Bankruptcy Is an Option

“Going bankrupt isn’t admitting defeat,” writes Gene Marks, who owns a consulting firm. “It’s a strategy to succeed.”

Good morning. Here are today’s highlights: America’s latest pandemic shortage is antacid. Etsy is no longer a punchline. And Elon Musk has left the valley.


There is growing concern that business owners may not be getting the mental-health support they need: “The number of entrepreneurs seeking Dr. Michael Freeman’s help has been climbing since the pandemic upended life in the U.S. ‘Elevated stress levels, elevated anxiety, and elevated levels of depression are common among people in my practice,’ says the Bay Area psychiatrist-psychologist, who since 2005 has focused his practice exclusively on entrepreneurs. ‘Many have been adversely affected by the pandemic and its many manifestations.’

  • “In June, Freeman launched Econa, an online community meant to provide a safe place for entrepreneurs to express their emotions and learn from each other and professionals. Workshop topics have included addiction recovery, ADHD management, and cofounder relationships.”

  • “‘When you're under financial stress, you're under mental duress,’ says Geri Aglipay, who oversees [the Small Business Majority’s] Midwest operations, as well as its entrepreneurship programs for women. ‘It impacts the ability to think clearly and to think long-term for stability and sustainability for your business.’” READ MORE


The latest pandemic shortage? Antacids: “People searching online or in stores for over-the-counter tummy soothers are finding that they can’t easily buy antacid medications like Tums, Pepcid and its generic version, famotidine, in parts of the country. A few weeks ago, Wegmans Food Markets took the step of limiting shoppers to two packets of famotidine products per trip. During a pandemic that has seen bursts of hoarding, this may be the most unexpected. Americans are stressed. They’re concerned about the rising number of coronavirus cases. They worry about their jobs. Remote learning is a nightmare, and grocery shopping is no walk in the park. Not to mention the elections. And now, here come the holidays.” READ MORE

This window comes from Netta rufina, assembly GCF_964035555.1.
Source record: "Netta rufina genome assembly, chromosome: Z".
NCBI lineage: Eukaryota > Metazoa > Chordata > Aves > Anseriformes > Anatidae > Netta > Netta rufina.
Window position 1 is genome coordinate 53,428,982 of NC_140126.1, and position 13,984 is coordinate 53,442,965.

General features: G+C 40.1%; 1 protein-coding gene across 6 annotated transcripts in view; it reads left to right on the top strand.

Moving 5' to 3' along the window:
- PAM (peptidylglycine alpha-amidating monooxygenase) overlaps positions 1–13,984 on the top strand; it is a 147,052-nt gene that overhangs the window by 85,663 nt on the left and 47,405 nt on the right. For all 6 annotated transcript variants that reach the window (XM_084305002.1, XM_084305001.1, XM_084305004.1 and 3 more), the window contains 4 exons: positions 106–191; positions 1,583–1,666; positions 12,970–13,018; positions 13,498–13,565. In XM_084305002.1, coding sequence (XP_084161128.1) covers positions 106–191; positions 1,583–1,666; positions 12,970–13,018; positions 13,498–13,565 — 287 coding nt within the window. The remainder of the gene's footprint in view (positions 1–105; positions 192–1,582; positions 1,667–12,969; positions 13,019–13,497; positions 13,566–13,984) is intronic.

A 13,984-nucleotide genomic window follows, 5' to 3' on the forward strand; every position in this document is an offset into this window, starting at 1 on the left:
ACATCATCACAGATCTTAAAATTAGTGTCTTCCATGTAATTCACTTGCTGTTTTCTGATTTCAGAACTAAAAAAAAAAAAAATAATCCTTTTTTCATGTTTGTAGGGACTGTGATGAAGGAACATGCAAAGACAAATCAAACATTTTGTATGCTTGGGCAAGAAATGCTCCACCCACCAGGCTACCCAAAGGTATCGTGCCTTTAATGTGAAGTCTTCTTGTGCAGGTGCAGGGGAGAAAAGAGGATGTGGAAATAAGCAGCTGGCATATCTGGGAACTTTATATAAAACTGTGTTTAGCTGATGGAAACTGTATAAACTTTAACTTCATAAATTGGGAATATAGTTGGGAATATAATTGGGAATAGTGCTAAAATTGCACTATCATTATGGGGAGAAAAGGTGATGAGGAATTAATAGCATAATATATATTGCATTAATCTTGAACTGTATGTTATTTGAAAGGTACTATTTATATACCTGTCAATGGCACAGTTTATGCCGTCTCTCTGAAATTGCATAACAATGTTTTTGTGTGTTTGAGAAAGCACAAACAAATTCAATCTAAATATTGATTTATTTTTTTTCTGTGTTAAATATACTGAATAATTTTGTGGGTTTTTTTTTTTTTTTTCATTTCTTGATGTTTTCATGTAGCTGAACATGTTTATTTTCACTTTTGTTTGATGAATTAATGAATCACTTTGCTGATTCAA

Bankruptcy may be the best option for devastated businesses: “In the past, filing for reorganization under the Chapter 11 bankruptcy code was an expensive, complex affair, especially for small firms. But just this year, that’s all changed. That’s because of the new Small Business Reorganization Act. The new law puts control solely in the hands of the small business owner, and it significantly reduces paperwork, fees and the time frame for filing and then emerging from a bankruptcy reorganization. It provides more asset protections, particularly around personal assets (as long as they weren’t previously pledged).”